Friday, February 26, 2016

DFC90 Autopilot Light Test

Further to our recent post regarding the DFC90 Autopilot, below is a short video showcasing the dual-coloured button lights. This was recorded by the new owner of the unit and, by way of a disclaimer, just shows a test harness with the supporting controller and digital logic.

It's always great to see how our parts are eventually used in various projects because often, once they've left our workshop, that's the last we ever see of them!

Avidyne DFC90 Autopilot

This was another interesting project that we recently completed for a customer. Or rather, we completed the front end of this project - our customer is using a Teensy Micro controller and interfacing it to X-Plane 10, so he's doing all of the programming for this himself and has kindly offered to supply the code when he's finished so that these autopilots can be made an immediately more viable option for other builders in the future. 

We've said it before but it's true - we have some great customers!

Below is a shot of the unit up close, although it's difficult to see just how vivid the blue and green LEDs actually are. Here they look as if they might be fairly subtle, but in reality they are much brighter and deeper in colour.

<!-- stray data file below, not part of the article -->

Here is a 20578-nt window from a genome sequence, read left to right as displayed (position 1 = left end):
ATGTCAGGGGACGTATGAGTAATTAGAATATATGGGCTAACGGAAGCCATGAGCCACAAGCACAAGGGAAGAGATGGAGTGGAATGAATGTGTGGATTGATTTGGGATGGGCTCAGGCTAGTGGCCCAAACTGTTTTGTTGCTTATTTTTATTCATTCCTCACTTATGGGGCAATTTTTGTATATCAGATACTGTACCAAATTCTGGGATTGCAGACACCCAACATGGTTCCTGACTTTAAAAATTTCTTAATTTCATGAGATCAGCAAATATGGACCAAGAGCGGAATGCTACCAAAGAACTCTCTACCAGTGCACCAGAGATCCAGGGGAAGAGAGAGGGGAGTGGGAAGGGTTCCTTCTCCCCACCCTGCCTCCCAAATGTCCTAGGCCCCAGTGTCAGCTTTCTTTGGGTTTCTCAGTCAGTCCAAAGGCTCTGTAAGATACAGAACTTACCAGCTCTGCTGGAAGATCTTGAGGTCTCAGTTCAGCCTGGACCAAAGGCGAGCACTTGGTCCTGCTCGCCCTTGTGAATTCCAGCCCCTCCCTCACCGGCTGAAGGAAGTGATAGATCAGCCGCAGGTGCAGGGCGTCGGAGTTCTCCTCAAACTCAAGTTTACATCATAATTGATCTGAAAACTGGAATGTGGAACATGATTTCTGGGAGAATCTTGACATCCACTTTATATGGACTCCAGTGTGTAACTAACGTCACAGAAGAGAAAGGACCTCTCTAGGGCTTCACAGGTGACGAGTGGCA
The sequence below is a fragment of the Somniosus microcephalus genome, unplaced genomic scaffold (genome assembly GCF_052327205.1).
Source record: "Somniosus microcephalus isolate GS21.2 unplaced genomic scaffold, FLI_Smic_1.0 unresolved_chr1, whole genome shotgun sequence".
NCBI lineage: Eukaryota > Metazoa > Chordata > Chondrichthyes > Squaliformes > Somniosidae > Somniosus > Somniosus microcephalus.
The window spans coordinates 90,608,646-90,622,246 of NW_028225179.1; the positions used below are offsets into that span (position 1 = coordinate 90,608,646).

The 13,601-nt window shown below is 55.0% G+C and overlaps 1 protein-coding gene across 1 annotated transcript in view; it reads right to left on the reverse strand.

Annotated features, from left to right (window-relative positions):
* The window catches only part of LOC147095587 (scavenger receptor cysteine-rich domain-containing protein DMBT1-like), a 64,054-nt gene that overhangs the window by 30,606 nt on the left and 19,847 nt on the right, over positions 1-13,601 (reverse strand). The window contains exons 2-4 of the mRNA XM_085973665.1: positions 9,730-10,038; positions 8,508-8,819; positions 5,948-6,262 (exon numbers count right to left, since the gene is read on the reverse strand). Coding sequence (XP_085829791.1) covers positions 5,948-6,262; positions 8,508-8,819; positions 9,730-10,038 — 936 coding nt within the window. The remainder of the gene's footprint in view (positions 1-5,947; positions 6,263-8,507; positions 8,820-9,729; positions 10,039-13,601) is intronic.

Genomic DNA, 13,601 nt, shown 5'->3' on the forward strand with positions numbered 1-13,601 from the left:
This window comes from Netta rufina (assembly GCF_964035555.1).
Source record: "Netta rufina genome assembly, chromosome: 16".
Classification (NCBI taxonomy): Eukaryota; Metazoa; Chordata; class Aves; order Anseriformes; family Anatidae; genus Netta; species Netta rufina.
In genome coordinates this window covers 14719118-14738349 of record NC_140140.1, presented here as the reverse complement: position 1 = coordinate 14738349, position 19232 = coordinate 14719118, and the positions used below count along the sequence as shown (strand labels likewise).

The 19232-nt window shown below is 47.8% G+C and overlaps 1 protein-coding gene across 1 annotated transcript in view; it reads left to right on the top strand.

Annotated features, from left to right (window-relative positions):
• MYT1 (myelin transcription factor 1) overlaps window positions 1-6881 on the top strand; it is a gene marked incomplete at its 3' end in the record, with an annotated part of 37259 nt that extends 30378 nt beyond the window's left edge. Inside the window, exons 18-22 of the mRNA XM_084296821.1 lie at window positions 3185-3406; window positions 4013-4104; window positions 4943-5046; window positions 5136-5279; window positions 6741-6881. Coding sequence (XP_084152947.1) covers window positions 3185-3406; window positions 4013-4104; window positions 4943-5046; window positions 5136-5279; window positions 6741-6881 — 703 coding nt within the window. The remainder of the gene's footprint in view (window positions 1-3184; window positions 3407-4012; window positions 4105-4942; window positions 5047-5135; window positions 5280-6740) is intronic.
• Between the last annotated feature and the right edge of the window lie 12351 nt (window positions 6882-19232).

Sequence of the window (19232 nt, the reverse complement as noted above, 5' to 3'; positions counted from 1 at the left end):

The text on the actual panel itself is backlit with a bright white, which due to the way I've focused the camera appears to look a little 'pinkish' beneath the right-hand knob - you'll just have to take my word for it that it's white!

In the dual photo below, you'll notice that the blue and green illumination has been 'switched', in keeping with how a real DFC90 unit operates: "captured" or "engaged" is shown by the associated button glowing green, whilst "armed" is indicated by the blue. We managed to source some custom LEDs especially for this project - which was great! 

(Note again the tinge of non-representative 'pink' in the top photo ... tsk, tsk)

As seen below, we also manufactured and mounted a PCB to the unit so that it's one complete piece and didn't require any assembly once it got to our customer ... other than all of the necessary wiring (which he was happy to do anyway)

Obviously, to lessen any complication that might have been affected by the PCB's construction, we supplied a full wiring diagram!

And here's the completed unit, with my hand hopefully providing some sense of scale, which is 1:1 with a real DFC90.

Oh, and a photo of a real unit, for comparison ...

You'll notice also that there's no means of actually securing it to a panel from the front, so we devised a mounting bracket that allows it to be held firmly in place from the rear without creating too big a footprint on the rear of panel, as there are very often other parts nearby whose space also needs to be considered.